Because the earth-tone paints used on Dumbo cels are very fragile, many of those surviving have so deteriorated that they fetch only around $500, according to Reisbord. However, if it's in excellent condition and a desirable image, yours could be worth thousands of dollars. At a December animation-art auction at Sotheby's in New York, a particularly engaging 1941 cel of Dumbo flying over a field, projected to sell for $8,000 to $10,000, soared to $17,700.
If your cel still had its original "key master background" from the movie, the watercolor drawing on heavy paper against which many cels were filmed, it could fetch up to $20,000, according to Reisbord.
The record for a Disney cel is the reported $450,000 private sale of an early black-and-white image of Mickey Mouse from the 1930s Disney short ''Orphans Benefit."
Q: How much is my child's set of Quimper pottery worth? The blue plate, mug and pitcher, each decorated with a different bird in dark blue, red and yellow, were purchased in France in 1927. They're all marked "Henriot Quimper France" and are in good condition.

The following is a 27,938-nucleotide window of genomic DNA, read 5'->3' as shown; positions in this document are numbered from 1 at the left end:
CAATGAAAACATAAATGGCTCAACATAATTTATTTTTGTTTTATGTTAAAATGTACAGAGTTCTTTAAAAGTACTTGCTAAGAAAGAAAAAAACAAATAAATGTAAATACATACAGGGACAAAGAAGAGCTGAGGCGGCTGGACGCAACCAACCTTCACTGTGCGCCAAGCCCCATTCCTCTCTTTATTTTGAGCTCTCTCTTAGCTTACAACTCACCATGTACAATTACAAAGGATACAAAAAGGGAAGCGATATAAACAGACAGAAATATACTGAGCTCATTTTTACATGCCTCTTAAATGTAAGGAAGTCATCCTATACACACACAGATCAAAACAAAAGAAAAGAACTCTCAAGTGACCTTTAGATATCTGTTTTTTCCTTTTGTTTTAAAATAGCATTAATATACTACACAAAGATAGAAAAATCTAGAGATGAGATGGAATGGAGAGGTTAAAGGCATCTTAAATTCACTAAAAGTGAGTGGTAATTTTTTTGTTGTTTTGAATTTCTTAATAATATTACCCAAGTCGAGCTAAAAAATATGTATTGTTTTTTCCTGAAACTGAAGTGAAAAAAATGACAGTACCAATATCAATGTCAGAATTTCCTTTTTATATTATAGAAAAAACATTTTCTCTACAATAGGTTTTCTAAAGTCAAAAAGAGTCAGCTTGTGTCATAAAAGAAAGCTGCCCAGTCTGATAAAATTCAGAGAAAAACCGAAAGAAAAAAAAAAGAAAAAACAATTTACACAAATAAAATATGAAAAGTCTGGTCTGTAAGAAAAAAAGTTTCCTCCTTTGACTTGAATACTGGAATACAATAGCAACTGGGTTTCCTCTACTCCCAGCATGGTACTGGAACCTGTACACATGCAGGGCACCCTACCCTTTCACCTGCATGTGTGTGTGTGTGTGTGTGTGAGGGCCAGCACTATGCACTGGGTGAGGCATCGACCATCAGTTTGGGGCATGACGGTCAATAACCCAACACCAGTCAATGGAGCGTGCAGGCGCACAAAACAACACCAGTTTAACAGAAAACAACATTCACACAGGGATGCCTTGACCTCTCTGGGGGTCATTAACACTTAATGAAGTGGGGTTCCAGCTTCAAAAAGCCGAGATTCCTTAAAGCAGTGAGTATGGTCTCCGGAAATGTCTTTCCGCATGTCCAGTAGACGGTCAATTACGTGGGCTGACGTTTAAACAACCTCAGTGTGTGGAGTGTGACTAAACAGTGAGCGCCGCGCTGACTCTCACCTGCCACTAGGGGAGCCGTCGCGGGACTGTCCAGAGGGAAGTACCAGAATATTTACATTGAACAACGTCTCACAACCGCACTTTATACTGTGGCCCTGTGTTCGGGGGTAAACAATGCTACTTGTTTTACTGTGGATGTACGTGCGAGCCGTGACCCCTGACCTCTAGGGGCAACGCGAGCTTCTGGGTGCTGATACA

A: Your three pieces of miniature Quimper pottery together are worth around $125 to $150, said French folk-pottery dealer Millicent S. Mali, author of French Faience "Fantaisie et Populaire" of the 19th and 20th Centuries ($28 postpaid from the author, Box 377, East Greenwich, R.I. 02818). They probably were new in 1927, since the Henriot factory began using the described mark in 1922. Your plate, pitcher and mug likely were sold as individual pieces, not a set, because there's a different bird on each, Mali said.
Pottery was first made in Quimper, a town in Brittany in northwestern France, in the late 17th century. Early wares, strongly influenced by products
from Nevers, Rouen and Moustiers, were decorated with intricate patterns of polychrome-stylized flowers and leaves, or in a Chinese-inspired blue-and- white palette. By the 19th century, decorative motifs normally associated with Quimper became popular: primary colors, concentric border-banding in blue and yellow glaze, and quaint images of people in traditional Breton dress. Pieces from the 1880s to the 1920s are abundant at antique shows.
Write to the Solis-Cohens, Box 304, Flourtown, Pa. 19031-0304. Include a description and clear photo of your collectible or antique. Send a self- addressed, stamped envelope if you wish your photo to be returned.